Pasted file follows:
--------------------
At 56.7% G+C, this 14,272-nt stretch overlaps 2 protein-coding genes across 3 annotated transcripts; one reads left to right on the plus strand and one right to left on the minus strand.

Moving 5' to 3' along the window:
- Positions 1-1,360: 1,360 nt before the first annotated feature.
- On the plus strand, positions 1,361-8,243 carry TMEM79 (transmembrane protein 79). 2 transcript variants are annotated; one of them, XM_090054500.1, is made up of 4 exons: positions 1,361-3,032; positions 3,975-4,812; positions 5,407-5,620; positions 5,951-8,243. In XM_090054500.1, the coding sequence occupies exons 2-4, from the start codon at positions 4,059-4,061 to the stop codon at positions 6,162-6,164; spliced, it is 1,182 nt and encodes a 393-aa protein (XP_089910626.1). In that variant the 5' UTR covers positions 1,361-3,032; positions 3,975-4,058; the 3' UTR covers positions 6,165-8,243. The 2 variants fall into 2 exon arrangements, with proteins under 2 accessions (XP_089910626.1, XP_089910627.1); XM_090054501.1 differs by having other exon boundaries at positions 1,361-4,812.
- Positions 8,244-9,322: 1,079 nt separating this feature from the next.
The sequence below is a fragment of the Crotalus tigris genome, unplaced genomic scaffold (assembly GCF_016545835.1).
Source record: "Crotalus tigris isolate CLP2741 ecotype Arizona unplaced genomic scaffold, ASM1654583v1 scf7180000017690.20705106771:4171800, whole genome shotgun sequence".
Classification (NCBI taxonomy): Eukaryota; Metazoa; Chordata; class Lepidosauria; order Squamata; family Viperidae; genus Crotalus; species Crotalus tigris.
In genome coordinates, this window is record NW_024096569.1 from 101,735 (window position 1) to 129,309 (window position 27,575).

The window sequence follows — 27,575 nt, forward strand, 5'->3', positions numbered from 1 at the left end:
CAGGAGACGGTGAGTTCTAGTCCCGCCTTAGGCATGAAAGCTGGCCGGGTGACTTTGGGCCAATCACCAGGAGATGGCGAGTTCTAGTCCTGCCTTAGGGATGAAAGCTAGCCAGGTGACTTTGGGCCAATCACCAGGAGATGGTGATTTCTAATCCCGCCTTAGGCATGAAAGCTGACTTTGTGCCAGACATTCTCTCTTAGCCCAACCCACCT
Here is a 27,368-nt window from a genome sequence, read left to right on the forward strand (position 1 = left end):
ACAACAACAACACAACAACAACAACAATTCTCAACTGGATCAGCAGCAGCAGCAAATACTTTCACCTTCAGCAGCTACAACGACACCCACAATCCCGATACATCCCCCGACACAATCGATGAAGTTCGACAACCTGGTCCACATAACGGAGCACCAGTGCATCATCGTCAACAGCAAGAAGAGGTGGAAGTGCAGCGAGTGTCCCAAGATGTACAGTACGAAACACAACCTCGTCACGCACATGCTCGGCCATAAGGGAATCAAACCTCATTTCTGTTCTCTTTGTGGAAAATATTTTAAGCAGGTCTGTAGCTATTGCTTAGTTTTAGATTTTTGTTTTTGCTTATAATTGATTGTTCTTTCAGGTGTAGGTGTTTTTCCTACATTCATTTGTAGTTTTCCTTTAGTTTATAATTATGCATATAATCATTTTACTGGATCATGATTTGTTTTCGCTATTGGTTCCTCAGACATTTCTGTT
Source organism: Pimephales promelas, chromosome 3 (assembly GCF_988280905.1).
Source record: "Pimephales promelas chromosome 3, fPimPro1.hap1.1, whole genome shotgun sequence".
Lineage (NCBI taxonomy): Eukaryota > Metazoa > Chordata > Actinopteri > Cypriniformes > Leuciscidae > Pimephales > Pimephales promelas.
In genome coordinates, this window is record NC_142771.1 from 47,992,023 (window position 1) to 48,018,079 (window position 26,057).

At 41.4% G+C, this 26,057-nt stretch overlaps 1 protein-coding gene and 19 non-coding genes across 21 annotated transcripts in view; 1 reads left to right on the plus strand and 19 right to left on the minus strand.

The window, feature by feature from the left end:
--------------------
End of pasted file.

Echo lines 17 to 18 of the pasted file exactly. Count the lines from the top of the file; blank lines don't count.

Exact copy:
In genome coordinates, this window is record NC_142771.1 from 47,992,023 (window position 1) to 48,018,079 (window position 26,057).

At 41.4% G+C, this 26,057-nt stretch overlaps 1 protein-coding gene and 19 non-coding genes across 21 annotated transcripts in view; 1 reads left to right on the plus strand and 19 right to left on the minus strand.